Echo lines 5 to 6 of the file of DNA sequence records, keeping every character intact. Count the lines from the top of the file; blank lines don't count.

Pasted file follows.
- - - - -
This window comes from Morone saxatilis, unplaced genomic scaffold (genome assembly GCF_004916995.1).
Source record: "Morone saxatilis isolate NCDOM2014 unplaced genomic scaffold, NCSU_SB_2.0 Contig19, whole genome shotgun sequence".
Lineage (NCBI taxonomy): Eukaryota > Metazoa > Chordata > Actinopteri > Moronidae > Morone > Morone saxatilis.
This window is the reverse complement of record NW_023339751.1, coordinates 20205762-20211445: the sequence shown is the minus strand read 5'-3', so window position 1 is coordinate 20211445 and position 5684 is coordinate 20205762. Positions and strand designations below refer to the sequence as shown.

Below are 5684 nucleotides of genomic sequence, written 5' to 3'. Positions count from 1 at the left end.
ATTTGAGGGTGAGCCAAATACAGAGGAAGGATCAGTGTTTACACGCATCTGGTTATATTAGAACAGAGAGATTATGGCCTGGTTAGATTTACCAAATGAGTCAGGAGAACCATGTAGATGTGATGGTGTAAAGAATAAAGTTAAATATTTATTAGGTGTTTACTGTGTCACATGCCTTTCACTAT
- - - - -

Below are 5684 nucleotides of genomic sequence, written 5' to 3'. Positions count from 1 at the left end.
ATTTGAGGGTGAGCCAAATACAGAGGAAGGATCAGTGTTTACACGCATCTGGTTATATTAGAACAGAGAGATTATGGCCTGGTTAGATTTACCAAATGAGTCAGGAGAACCATGTAGATGTGATGGTGTAAAGAATAAAGTTAAATATTTATTAGGTGTTTACTGTGTCACATGCCTTTCACTAT